Though the previous Pixel 5a felt like a very iterative upgrade for the Pixel A-Series lineup, the Pixel 6a has pushed the device forward. The compact, lightweight design is very practical and feels great for those who like smaller phones, and the Tensor G1 chip provides great performance and power efficiency. The Tensor chip is also great for all of the AI and computational photography processes that result in fantastic photos, no matter how much (or little) effort you put into capturing them.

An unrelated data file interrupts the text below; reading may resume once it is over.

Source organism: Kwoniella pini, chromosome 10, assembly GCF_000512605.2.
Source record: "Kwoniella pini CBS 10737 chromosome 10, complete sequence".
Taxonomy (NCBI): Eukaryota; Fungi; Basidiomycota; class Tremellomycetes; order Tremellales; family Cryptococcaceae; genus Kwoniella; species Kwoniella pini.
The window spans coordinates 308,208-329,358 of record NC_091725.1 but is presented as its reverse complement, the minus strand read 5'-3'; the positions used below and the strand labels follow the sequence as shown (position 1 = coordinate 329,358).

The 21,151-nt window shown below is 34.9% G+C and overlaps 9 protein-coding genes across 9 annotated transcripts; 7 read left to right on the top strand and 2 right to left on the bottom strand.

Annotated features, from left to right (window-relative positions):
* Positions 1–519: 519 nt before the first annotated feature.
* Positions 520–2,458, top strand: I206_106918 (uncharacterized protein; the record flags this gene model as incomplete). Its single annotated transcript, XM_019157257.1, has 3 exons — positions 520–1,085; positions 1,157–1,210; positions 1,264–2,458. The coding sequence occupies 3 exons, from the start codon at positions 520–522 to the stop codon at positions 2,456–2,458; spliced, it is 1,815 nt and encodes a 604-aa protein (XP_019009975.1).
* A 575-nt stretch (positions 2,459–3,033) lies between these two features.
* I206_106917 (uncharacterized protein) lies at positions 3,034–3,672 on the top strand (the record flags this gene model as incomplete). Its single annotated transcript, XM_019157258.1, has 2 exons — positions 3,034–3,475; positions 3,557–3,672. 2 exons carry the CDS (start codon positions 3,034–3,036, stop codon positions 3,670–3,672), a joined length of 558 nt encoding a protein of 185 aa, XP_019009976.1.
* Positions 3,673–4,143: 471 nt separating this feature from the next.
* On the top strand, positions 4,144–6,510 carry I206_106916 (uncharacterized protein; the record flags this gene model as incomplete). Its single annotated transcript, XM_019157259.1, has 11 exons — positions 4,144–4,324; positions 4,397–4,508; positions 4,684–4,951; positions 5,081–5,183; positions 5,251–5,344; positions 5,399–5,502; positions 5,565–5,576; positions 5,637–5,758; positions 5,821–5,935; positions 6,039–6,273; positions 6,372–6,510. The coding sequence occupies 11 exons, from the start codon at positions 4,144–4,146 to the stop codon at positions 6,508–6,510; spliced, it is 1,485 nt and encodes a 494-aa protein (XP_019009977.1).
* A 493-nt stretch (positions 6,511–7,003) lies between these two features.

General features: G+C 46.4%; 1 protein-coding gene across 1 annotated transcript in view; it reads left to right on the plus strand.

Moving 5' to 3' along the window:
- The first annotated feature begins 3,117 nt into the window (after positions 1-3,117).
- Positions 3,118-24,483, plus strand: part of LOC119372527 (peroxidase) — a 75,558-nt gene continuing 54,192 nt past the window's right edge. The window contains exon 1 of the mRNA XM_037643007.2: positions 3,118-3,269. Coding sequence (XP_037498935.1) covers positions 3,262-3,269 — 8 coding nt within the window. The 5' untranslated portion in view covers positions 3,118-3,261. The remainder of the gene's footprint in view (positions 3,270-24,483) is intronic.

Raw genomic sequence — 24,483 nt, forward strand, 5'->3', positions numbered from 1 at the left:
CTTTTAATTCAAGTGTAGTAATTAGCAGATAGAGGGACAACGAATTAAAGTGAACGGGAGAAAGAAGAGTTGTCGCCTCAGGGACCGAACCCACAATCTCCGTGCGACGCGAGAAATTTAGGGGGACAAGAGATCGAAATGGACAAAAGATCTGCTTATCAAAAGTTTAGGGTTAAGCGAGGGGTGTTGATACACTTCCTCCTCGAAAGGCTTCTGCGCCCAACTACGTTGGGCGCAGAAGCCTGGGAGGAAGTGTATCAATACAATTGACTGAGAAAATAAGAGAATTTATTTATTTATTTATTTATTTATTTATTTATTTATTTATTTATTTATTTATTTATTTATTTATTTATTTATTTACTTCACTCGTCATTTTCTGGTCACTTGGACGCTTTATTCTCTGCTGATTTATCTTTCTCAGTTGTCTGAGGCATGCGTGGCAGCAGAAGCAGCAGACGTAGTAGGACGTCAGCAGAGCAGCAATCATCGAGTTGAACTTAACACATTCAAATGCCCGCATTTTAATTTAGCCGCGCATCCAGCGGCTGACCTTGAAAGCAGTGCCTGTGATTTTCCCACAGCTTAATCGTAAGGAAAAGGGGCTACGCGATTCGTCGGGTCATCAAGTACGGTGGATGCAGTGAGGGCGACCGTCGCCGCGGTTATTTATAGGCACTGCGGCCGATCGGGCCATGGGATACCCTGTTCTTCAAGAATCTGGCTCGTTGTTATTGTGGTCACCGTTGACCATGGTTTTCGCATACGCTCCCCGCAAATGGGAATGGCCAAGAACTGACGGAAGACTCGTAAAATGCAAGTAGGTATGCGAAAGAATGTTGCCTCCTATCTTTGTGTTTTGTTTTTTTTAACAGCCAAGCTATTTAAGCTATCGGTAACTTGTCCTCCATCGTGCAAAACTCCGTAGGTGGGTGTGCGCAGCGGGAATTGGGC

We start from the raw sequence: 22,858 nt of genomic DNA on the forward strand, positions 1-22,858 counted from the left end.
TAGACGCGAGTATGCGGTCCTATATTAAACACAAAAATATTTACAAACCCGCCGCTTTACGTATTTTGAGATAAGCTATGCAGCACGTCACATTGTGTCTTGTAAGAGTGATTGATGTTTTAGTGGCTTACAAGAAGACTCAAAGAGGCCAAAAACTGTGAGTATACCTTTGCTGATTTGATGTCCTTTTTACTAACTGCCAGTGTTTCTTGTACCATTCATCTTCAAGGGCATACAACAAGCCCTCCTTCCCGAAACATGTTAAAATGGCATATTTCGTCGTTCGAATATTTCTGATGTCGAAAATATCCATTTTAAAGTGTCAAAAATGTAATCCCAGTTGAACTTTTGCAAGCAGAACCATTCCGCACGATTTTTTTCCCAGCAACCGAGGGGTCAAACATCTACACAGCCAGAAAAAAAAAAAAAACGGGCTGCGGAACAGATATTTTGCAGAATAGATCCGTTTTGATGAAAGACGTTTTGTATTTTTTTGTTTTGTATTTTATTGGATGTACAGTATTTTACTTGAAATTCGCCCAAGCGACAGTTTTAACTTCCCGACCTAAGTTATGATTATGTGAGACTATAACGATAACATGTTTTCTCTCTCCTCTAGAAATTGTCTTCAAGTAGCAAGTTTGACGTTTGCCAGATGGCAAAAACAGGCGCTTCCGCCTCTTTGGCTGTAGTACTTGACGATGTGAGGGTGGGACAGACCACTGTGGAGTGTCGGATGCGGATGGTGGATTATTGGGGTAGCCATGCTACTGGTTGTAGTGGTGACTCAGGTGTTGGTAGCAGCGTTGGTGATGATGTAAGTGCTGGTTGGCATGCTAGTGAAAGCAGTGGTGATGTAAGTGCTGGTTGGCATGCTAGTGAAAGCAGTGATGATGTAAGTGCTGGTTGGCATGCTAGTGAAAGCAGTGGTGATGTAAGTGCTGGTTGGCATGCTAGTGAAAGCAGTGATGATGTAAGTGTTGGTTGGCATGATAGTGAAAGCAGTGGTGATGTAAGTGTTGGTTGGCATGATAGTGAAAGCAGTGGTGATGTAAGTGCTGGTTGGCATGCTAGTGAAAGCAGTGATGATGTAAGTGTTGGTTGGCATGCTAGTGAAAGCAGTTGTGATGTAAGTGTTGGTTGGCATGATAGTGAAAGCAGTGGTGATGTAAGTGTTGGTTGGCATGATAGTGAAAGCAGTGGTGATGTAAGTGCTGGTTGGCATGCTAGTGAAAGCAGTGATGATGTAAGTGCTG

Despite the fact that the display still has a 60Hz refresh rate, there’s no wireless charging, and the cameras are just 12.2MP, the Pixel 6a remains a great buy in 2023. If you compare it to a Pixel 7a, which is $499 instead of $349, the 90Hz display definitely isn’t worth justifying that extra dough, and the wireless charging is slow. And even with a lower megapixel count, the AI processes mean you still get great photos from the Pixel 6a that will match the Pixel 7a.
Now that the Pixel 6a is just $349, it’s an even better buy if you want a super affordable Pixel phone.